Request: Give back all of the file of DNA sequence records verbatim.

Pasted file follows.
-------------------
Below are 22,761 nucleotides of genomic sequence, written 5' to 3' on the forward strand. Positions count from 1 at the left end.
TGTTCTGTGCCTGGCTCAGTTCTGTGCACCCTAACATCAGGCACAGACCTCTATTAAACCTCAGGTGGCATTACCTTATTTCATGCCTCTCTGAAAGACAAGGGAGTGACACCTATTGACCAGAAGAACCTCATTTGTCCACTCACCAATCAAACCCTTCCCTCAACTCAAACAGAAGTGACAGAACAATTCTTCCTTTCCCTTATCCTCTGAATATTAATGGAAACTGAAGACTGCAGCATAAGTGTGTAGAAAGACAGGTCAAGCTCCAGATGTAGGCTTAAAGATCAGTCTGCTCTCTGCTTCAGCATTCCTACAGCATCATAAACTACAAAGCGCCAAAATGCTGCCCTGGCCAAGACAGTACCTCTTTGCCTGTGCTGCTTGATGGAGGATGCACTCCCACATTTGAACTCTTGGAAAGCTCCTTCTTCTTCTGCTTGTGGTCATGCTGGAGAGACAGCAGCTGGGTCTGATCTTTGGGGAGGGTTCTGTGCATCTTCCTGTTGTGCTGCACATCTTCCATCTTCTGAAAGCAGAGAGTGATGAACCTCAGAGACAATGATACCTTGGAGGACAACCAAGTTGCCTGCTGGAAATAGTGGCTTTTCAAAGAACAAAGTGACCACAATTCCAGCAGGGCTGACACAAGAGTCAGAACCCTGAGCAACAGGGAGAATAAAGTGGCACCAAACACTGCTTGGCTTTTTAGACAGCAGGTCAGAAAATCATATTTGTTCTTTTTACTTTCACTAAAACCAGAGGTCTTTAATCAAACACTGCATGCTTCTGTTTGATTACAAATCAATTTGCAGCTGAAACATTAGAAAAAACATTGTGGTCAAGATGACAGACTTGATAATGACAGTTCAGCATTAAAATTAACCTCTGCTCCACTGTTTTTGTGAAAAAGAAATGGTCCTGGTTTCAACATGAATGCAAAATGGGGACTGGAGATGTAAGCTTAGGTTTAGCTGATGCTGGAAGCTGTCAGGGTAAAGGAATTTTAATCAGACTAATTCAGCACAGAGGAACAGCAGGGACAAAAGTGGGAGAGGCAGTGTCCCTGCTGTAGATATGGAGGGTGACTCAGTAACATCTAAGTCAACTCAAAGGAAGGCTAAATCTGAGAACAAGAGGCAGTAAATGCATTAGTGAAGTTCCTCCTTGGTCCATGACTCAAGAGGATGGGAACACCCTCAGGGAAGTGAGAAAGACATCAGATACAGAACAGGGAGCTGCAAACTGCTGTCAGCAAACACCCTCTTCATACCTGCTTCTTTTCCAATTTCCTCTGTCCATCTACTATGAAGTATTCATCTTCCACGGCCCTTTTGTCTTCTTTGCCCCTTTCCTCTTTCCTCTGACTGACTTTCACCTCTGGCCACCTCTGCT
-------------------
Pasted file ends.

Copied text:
Below are 22,761 nucleotides of genomic sequence, written 5' to 3' on the forward strand. Positions count from 1 at the left end.
TGTTCTGTGCCTGGCTCAGTTCTGTGCACCCTAACATCAGGCACAGACCTCTATTAAACCTCAGGTGGCATTACCTTATTTCATGCCTCTCTGAAAGACAAGGGAGTGACACCTATTGACCAGAAGAACCTCATTTGTCCACTCACCAATCAAACCCTTCCCTCAACTCAAACAGAAGTGACAGAACAATTCTTCCTTTCCCTTATCCTCTGAATATTAATGGAAACTGAAGACTGCAGCATAAGTGTGTAGAAAGACAGGTCAAGCTCCAGATGTAGGCTTAAAGATCAGTCTGCTCTCTGCTTCAGCATTCCTACAGCATCATAAACTACAAAGCGCCAAAATGCTGCCCTGGCCAAGACAGTACCTCTTTGCCTGTGCTGCTTGATGGAGGATGCACTCCCACATTTGAACTCTTGGAAAGCTCCTTCTTCTTCTGCTTGTGGTCATGCTGGAGAGACAGCAGCTGGGTCTGATCTTTGGGGAGGGTTCTGTGCATCTTCCTGTTGTGCTGCACATCTTCCATCTTCTGAAAGCAGAGAGTGATGAACCTCAGAGACAATGATACCTTGGAGGACAACCAAGTTGCCTGCTGGAAATAGTGGCTTTTCAAAGAACAAAGTGACCACAATTCCAGCAGGGCTGACACAAGAGTCAGAACCCTGAGCAACAGGGAGAATAAAGTGGCACCAAACACTGCTTGGCTTTTTAGACAGCAGGTCAGAAAATCATATTTGTTCTTTTTACTTTCACTAAAACCAGAGGTCTTTAATCAAACACTGCATGCTTCTGTTTGATTACAAATCAATTTGCAGCTGAAACATTAGAAAAAACATTGTGGTCAAGATGACAGACTTGATAATGACAGTTCAGCATTAAAATTAACCTCTGCTCCACTGTTTTTGTGAAAAAGAAATGGTCCTGGTTTCAACATGAATGCAAAATGGGGACTGGAGATGTAAGCTTAGGTTTAGCTGATGCTGGAAGCTGTCAGGGTAAAGGAATTTTAATCAGACTAATTCAGCACAGAGGAACAGCAGGGACAAAAGTGGGAGAGGCAGTGTCCCTGCTGTAGATATGGAGGGTGACTCAGTAACATCTAAGTCAACTCAAAGGAAGGCTAAATCTGAGAACAAGAGGCAGTAAATGCATTAGTGAAGTTCCTCCTTGGTCCATGACTCAAGAGGATGGGAACACCCTCAGGGAAGTGAGAAAGACATCAGATACAGAACAGGGAGCTGCAAACTGCTGTCAGCAAACACCCTCTTCATACCTGCTTCTTTTCCAATTTCCTCTGTCCATCTACTATGAAGTATTCATCTTCCACGGCCCTTTTGTCTTCTTTGCCCCTTTCCTCTTTCCTCTGACTGACTTTCACCTCTGGCCACCTCTGCT